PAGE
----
Johannesburg - Joburg residents who are using “too much” electricity will now have their power disconnected remotely by City Power.
Load limiting, as the new system is called, kicks in for the first time this week.
It affects about 92 000 households who have smart meters.
Residents will experience repetitive disconnections for 30 seconds over five minutes until they have reduced their consumption to the required levels. If they fail to do so, they will be disconnected remotely via smart meters.
“So if your electricity is disconnecting for 30 seconds, don’t panic, simply comply by immediately switching off heavy electricity-consumption appliances.
“When every household reduces consumption to required levels during periods of constrained supply, it will spare the affected areas from load shedding as pressure on the grid will be lessened when the entire neighbourhood collectively reduces consumption during peak hours to the required threshold,” said City Power managing director Sicelo Xulu.
By the end of next week, City Power plans to have uploaded an additional 30 000 smart meters with load-limiting capabilities.
“We are using the power of technology to avert the implementation of the early stages of load shedding,” he said.
City Power successfully piloted the system in Aspen Hills, south of Joburg.
The smart meters curtail usage for an average household from 42 amps to 21 amps. This will allow affected households to still run light, power-consuming appliances such as lights, TVs and alarm systems, but energy-intensive appliances such as geysers, stoves and pool pumps cannot be operated.
If they are left on, power to the entire household will be remotely switched off until the energy supply has normalised.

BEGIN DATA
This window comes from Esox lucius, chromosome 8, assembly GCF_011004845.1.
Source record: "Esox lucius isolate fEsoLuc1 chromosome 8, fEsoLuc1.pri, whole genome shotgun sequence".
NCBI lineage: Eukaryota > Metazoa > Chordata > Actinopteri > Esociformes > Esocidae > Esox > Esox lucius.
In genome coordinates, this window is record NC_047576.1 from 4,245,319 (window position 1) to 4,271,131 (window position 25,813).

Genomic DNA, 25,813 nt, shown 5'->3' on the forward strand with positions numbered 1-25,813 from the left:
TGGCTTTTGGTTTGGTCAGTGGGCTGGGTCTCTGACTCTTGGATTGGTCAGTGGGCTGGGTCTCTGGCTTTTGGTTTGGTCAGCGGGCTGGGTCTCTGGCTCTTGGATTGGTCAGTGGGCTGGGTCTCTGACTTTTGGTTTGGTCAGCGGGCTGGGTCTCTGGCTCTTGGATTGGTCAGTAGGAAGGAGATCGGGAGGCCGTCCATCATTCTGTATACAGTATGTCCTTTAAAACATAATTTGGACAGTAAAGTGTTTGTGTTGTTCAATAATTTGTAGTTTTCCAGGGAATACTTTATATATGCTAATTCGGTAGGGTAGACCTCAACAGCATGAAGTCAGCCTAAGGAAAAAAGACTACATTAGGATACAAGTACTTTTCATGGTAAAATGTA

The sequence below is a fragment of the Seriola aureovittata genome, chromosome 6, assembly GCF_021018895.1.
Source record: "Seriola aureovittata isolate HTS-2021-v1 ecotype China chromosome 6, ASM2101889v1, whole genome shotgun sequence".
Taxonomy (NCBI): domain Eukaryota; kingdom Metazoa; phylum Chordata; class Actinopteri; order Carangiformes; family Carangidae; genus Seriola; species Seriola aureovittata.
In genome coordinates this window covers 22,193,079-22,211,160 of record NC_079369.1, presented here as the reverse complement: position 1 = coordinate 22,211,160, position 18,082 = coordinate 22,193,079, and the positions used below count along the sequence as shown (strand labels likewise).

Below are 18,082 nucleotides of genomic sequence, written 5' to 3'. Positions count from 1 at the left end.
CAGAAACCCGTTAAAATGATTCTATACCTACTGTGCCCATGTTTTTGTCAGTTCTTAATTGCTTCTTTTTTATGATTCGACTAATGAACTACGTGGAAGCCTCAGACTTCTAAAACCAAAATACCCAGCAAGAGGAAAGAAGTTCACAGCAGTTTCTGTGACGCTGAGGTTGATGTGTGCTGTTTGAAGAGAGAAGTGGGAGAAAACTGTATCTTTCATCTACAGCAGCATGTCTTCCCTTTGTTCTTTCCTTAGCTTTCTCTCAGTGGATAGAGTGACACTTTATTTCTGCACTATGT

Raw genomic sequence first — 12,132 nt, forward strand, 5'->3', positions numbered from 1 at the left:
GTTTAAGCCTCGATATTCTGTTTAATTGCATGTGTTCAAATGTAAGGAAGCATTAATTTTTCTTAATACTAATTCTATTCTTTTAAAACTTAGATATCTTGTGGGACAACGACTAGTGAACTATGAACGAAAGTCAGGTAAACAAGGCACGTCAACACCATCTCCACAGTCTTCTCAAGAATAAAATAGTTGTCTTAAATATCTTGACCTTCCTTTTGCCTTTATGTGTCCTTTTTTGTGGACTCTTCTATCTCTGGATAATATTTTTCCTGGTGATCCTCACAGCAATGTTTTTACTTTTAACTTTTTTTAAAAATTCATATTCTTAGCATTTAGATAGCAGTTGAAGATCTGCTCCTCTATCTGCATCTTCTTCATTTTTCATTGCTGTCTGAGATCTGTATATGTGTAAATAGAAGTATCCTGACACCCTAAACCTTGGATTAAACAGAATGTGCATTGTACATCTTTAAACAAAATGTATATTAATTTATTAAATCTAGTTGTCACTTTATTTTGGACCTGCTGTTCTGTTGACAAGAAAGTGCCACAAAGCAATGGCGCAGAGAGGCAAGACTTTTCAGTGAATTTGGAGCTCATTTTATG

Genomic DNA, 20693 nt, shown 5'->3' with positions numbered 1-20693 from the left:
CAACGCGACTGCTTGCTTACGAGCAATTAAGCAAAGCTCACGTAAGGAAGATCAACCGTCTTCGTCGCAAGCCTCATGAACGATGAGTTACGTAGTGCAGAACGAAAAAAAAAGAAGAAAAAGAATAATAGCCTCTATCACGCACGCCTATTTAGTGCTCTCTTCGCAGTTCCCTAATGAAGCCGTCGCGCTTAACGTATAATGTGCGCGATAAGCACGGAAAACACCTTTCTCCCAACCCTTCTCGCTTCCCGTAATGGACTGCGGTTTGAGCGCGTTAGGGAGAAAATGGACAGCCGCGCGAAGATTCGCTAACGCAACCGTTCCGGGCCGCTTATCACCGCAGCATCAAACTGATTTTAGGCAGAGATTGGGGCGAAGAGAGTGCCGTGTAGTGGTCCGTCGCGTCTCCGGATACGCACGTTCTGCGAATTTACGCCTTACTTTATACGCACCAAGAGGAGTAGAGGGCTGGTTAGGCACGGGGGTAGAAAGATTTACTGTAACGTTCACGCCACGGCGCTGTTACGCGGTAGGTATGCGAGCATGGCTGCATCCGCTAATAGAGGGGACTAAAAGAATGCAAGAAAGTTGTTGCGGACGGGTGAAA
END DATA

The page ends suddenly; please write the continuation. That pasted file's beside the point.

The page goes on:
Xulu said load limiting would slash average household consumption by half, thus reducing pressure on the grid and ensuring security of supply.
“In the first two weeks, household usage will be limited to 21 amps between 7pm and 10pm during peak hours when the grid is generally under severe constraint. After this period, load limiting will run concurrently with the loadshedding schedule which will be published on the City Power website,” he said.
Residents are warned that there might be planned outages during the roll-out phase, however the utility said the duration of these disconnections would be kept to a minimum.
“We are pleased to be embarking on this exciting leg in our network roll-out and we are confident the residents of Joburg will reap immense benefits from the deployment of smart technology.
“We plead with the ratepayers to bear with us during this time, and we apologise for any inconvenience caused. The roll-out of load limiting is one of the ways in which City Power is helping the city to achieve its vision of being a world-class African city,” said Xulu.
Each user is different and residents will have to test their appliances to see how much they use to stay within the limit for the day.
“At the end of the day, if people use electricity correctly, they will see a big reduction in their bills,” said Xulu.
Residents who want to receive an SMS telling them to reduce consumption should phone the call centre with their meter numbers.
Time-of-use tariffs came into effect at the beginning of the month.
People using power during peak time now pay premium rates for electricity, but little for off-peak hours.
This is voluntary, and residents have to register to go on to this tariff.
City Power is also using the geyser ripple control system, which has been implemented in most houses across the city and is being extended to sectional-title buildings.
Through this system, it can switch geysers off remotely when electricity is constrained.
For load-limiting details or to register for time-of-use tariffs, call 087 022 0540 or visit the website www.citypower.co.za.